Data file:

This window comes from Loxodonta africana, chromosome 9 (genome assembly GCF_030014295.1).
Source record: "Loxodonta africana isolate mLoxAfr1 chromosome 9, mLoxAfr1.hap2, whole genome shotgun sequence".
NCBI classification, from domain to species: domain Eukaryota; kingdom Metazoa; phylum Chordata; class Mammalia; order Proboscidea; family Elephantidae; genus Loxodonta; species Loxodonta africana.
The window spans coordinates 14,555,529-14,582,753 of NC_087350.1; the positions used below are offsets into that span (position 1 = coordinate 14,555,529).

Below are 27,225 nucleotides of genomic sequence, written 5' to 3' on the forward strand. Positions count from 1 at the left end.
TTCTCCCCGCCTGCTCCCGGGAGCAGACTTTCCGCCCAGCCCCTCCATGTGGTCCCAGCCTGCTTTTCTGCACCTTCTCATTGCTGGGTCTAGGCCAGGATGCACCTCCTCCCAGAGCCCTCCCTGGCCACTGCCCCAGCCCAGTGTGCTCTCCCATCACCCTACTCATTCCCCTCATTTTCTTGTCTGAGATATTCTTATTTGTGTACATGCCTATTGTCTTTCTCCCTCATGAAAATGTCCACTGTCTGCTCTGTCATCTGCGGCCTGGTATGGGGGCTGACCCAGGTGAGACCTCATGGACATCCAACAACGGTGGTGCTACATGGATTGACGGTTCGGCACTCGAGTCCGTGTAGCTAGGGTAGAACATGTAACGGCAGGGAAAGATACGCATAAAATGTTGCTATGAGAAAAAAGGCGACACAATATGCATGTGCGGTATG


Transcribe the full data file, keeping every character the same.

This window comes from Loxodonta africana, chromosome 9 (genome assembly GCF_030014295.1).
Source record: "Loxodonta africana isolate mLoxAfr1 chromosome 9, mLoxAfr1.hap2, whole genome shotgun sequence".
NCBI classification, from domain to species: domain Eukaryota; kingdom Metazoa; phylum Chordata; class Mammalia; order Proboscidea; family Elephantidae; genus Loxodonta; species Loxodonta africana.
The window spans coordinates 14,555,529-14,582,753 of NC_087350.1; the positions used below are offsets into that span (position 1 = coordinate 14,555,529).

Below are 27,225 nucleotides of genomic sequence, written 5' to 3' on the forward strand. Positions count from 1 at the left end.
TTCTCCCCGCCTGCTCCCGGGAGCAGACTTTCCGCCCAGCCCCTCCATGTGGTCCCAGCCTGCTTTTCTGCACCTTCTCATTGCTGGGTCTAGGCCAGGATGCACCTCCTCCCAGAGCCCTCCCTGGCCACTGCCCCAGCCCAGTGTGCTCTCCCATCACCCTACTCATTCCCCTCATTTTCTTGTCTGAGATATTCTTATTTGTGTACATGCCTATTGTCTTTCTCCCTCATGAAAATGTCCACTGTCTGCTCTGTCATCTGCGGCCTGGTATGGGGGCTGACCCAGGTGAGACCTCATGGACATCCAACAACGGTGGTGCTACATGGATTGACGGTTCGGCACTCGAGTCCGTGTAGCTAGGGTAGAACATGTAACGGCAGGGAAAGATACGCATAAAATGTTGCTATGAGAAAAAAGGCGACACAATATGCATGTGCGGTATG